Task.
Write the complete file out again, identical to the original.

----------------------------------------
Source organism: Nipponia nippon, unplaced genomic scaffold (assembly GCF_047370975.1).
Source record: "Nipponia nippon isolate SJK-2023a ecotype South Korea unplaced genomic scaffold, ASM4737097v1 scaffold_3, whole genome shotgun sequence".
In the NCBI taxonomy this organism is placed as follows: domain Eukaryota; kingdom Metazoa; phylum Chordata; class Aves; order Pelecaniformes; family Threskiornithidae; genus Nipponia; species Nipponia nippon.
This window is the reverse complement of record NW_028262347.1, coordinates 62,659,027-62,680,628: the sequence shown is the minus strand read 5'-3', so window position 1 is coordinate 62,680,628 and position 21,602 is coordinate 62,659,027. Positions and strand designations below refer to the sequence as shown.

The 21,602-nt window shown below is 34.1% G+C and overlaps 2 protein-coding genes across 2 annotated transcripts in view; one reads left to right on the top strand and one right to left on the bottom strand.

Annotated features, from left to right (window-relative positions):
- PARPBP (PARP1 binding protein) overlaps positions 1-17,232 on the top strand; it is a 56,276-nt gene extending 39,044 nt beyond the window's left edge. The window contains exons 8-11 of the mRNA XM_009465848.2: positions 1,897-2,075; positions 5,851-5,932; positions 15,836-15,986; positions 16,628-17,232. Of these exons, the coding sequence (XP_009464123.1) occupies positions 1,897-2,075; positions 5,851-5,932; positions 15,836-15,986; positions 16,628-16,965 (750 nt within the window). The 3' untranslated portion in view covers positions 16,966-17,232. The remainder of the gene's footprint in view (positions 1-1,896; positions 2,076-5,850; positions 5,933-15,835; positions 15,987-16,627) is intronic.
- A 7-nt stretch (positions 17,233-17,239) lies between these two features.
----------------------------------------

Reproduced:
Source organism: Nipponia nippon, unplaced genomic scaffold (assembly GCF_047370975.1).
Source record: "Nipponia nippon isolate SJK-2023a ecotype South Korea unplaced genomic scaffold, ASM4737097v1 scaffold_3, whole genome shotgun sequence".
In the NCBI taxonomy this organism is placed as follows: domain Eukaryota; kingdom Metazoa; phylum Chordata; class Aves; order Pelecaniformes; family Threskiornithidae; genus Nipponia; species Nipponia nippon.
This window is the reverse complement of record NW_028262347.1, coordinates 62,659,027-62,680,628: the sequence shown is the minus strand read 5'-3', so window position 1 is coordinate 62,680,628 and position 21,602 is coordinate 62,659,027. Positions and strand designations below refer to the sequence as shown.

The 21,602-nt window shown below is 34.1% G+C and overlaps 2 protein-coding genes across 2 annotated transcripts in view; one reads left to right on the top strand and one right to left on the bottom strand.

Annotated features, from left to right (window-relative positions):
- PARPBP (PARP1 binding protein) overlaps positions 1-17,232 on the top strand; it is a 56,276-nt gene extending 39,044 nt beyond the window's left edge. The window contains exons 8-11 of the mRNA XM_009465848.2: positions 1,897-2,075; positions 5,851-5,932; positions 15,836-15,986; positions 16,628-17,232. Of these exons, the coding sequence (XP_009464123.1) occupies positions 1,897-2,075; positions 5,851-5,932; positions 15,836-15,986; positions 16,628-16,965 (750 nt within the window). The 3' untranslated portion in view covers positions 16,966-17,232. The remainder of the gene's footprint in view (positions 1-1,896; positions 2,076-5,850; positions 5,933-15,835; positions 15,987-16,627) is intronic.
- A 7-nt stretch (positions 17,233-17,239) lies between these two features.